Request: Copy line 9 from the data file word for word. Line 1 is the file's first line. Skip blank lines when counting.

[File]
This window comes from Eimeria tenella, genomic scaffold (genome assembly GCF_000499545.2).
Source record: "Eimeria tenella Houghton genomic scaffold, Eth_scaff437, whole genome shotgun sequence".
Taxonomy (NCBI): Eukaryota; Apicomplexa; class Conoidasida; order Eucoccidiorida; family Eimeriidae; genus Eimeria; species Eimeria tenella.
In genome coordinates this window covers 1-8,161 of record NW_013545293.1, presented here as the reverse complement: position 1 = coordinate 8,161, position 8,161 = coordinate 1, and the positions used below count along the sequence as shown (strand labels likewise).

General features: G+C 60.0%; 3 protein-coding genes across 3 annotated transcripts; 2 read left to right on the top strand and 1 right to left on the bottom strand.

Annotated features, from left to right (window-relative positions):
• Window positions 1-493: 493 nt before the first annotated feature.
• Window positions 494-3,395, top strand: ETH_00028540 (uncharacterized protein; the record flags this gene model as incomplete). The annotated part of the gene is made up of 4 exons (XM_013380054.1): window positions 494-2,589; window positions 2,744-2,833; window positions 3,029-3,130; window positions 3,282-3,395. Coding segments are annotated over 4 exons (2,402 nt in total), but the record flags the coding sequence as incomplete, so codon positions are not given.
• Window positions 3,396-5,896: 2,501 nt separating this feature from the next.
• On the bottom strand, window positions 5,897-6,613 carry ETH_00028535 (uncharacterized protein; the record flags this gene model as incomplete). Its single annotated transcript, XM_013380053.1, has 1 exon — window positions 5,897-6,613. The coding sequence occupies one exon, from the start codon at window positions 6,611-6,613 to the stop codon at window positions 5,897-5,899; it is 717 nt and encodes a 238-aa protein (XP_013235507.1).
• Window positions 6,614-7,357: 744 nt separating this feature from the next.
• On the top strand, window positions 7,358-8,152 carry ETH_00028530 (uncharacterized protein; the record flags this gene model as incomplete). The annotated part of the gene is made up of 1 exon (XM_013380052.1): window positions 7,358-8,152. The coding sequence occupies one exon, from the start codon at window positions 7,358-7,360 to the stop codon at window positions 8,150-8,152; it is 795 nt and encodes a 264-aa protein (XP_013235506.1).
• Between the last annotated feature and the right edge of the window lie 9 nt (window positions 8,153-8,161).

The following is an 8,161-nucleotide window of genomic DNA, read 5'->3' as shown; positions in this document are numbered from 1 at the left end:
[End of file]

• Window positions 3,396-5,896: 2,501 nt separating this feature from the next.